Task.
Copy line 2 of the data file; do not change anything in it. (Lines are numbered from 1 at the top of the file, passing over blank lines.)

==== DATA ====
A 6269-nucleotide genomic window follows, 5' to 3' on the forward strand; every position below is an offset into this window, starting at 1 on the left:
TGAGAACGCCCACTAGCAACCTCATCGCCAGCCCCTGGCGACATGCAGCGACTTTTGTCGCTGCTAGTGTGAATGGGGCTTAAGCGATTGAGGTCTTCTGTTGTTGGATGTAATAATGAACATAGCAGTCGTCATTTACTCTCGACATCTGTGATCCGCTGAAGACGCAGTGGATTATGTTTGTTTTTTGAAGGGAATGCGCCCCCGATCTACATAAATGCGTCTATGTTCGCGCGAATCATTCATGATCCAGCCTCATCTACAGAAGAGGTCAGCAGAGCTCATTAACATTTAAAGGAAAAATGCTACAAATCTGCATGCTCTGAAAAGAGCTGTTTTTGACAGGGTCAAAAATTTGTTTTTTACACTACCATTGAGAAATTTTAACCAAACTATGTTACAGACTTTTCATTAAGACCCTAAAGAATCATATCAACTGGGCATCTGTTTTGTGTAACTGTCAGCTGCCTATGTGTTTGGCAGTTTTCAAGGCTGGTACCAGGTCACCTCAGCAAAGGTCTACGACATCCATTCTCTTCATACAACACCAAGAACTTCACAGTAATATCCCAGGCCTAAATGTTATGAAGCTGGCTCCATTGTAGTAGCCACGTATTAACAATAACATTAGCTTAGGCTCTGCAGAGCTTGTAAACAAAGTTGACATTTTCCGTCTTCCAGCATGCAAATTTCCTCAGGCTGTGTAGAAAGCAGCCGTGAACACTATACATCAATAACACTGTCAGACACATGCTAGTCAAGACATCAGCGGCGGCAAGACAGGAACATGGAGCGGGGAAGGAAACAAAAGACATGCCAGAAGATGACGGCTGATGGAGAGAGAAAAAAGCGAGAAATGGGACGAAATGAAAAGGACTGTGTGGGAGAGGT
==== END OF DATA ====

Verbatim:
TGAGAACGCCCACTAGCAACCTCATCGCCAGCCCCTGGCGACATGCAGCGACTTTTGTCGCTGCTAGTGTGAATGGGGCTTAAGCGATTGAGGTCTTCTGTTGTTGGATGTAATAATGAACATAGCAGTCGTCATTTACTCTCGACATCTGTGATCCGCTGAAGACGCAGTGGATTATGTTTGTTTTTTGAAGGGAATGCGCCCCCGATCTACATAAATGCGTCTATGTTCGCGCGAATCATTCATGATCCAGCCTCATCTACAGAAGAGGTCAGCAGAGCTCATTAACATTTAAAGGAAAAATGCTACAAATCTGCATGCTCTGAAAAGAGCTGTTTTTGACAGGGTCAAAAATTTGTTTTTTACACTACCATTGAGAAATTTTAACCAAACTATGTTACAGACTTTTCATTAAGACCCTAAAGAATCATATCAACTGGGCATCTGTTTTGTGTAACTGTCAGCTGCCTATGTGTTTGGCAGTTTTCAAGGCTGGTACCAGGTCACCTCAGCAAAGGTCTACGACATCCATTCTCTTCATACAACACCAAGAACTTCACAGTAATATCCCAGGCCTAAATGTTATGAAGCTGGCTCCATTGTAGTAGCCACGTATTAACAATAACATTAGCTTAGGCTCTGCAGAGCTTGTAAACAAAGTTGACATTTTCCGTCTTCCAGCATGCAAATTTCCTCAGGCTGTGTAGAAAGCAGCCGTGAACACTATACATCAATAACACTGTCAGACACATGCTAGTCAAGACATCAGCGGCGGCAAGACAGGAACATGGAGCGGGGAAGGAAACAAAAGACATGCCAGAAGATGACGGCTGATGGAGAGAGAAAAAAGCGAGAAATGGGACGAAATGAAAAGGACTGTGTGGGAGAGGT